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Founded by a local 19 year old who was born in Turkey, Tulip Hookah is a hit with young people

in ARTS & ENTERTAINMENT/LOCAL by

Owned and operated by 19 year old Ali Yeysides, the Tulip Hookah Café has been providing the Langhorne, PA area with a taste of one of the most popular past times of the Middle Eastern world, smoking hookah. Though it has been only open for about nine months, Yeysides’ café has had a lot of success and a lot of pleased customers.

Yeysides, a young former history student at Seton Hall, was born in Turkey and raised in Pennsylvania. He has lived in Langhorne, PA for six years. He says he began smoking hookah only a year ago with close friend, Stas Zharko, a twenty-year-old Business Administration major at Drexel, and now an employee of the Tulip Hookah Café. It was Zharko who introduced him to hookah. The reasons Yeysides gives for opening his café in Langhorne were two things he says he kept hearing while living there, “Damn I wish there was something to do,” and “Damn I wish there was a hookah bar.”

Hookahs, also known as water pipes, are intricately designed smoking instruments. The hookahs cool and filter tobacco smoke through water located at the pipe’s base. Smoke is then inhaled through a hose. The tobacco used for hookahs come in many different flavors like pina colada, grape and mango as well as other combinations.

Lenny Taylor, a Special Education Major at University Maryland named a few of his favorites while sitting down for a smoke session. “Sex on the Beach and Pirates Cove are my favorites, I like the citrusy and berry flavors,” Taylor said.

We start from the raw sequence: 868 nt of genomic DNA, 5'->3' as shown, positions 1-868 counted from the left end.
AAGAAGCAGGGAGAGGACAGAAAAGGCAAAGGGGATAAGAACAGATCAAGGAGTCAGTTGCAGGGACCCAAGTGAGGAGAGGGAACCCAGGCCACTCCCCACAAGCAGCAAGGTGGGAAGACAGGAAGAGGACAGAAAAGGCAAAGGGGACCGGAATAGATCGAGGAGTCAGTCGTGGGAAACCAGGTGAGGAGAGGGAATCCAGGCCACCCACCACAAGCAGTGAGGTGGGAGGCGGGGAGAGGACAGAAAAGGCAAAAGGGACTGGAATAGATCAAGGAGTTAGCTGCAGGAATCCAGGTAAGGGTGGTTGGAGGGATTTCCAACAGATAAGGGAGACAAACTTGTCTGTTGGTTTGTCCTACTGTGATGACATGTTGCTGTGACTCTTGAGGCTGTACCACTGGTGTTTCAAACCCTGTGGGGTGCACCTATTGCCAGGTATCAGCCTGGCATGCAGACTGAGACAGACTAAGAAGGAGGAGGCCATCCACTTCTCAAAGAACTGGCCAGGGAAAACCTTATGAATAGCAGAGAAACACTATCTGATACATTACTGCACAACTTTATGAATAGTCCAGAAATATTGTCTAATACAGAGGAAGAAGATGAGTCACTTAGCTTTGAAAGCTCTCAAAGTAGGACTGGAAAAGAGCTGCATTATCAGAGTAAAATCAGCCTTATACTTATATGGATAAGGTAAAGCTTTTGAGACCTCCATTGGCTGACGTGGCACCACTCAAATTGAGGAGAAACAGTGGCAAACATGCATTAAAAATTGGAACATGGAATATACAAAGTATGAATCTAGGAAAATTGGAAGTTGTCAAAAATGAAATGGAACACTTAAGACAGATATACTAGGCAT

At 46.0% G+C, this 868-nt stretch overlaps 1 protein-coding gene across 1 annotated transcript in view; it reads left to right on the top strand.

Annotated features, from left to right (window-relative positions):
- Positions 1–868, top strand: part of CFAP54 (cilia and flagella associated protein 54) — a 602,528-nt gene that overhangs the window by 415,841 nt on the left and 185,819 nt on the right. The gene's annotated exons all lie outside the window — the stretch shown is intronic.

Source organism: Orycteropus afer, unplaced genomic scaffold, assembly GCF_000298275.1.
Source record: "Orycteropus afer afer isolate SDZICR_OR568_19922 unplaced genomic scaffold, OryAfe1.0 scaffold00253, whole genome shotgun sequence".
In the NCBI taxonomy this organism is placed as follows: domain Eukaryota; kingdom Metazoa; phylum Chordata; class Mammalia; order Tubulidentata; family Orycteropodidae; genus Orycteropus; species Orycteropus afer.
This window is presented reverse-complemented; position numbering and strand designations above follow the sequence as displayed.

Concerning the health effects of smoking from a hookah pipe, Yeysides claims that “Smoking hookah is a lot safer then most other ways of smoking. Hookahs are 0 percent tar and .05 percent nicotine compared to 13 percent in a single cigarette.”

The Tulip Hookah Café has many different hookahs. Each one is unique, hand crafted and imported from Egypt according to Yeysides. These unique hookahs and the café’s handcrafted furniture give it the authentic vibe it needs to draw customers.

If you don’t know much about hookahs or Middle Eastern culture the music and social aspect of the cafe may be enough to keep to keep you coming back each week. The music selection is mostly a selection of the electronic genre, ranging from the slow and bass heavy dubstep to the soothing sounds of liquid drum and bass.

“I like it (the music), its awesome!” said Hamza Khalie, an 18 year old student from Pensburry, PA.  If techno isn’t your thing, the café hosts a Grateful Dead cover band three times a week and a Beatles night where bands cover the Beatles’ old hits.

The owner of the café believes the most important aspect of his business is the social element it provides. Yeysides describes his café as “The kind of place you come to relax with your friends and leave with new ones.” Yeysides takes time to meet and greet every customer that walks in.

Matt Taylor a sophomore at University of Maryland and a Government Politics major said, “It’s relaxing and social, but it also helps you focus on studying, it helps you calm down.”

The Tulip Hookah Cafe provides pre-packaged snacks for guests including M&Ms, Swedish fish, tasty cakes and peanut chews. There is also a BYOB policy, meaning guests that are 21 and older may bring their own alcohol, provided they have a valid I.D. The hookahs themselves are priced at 18.50 to 23 dollars per hookah. Each hookah has at least four hoses for customers to enjoy with friends.

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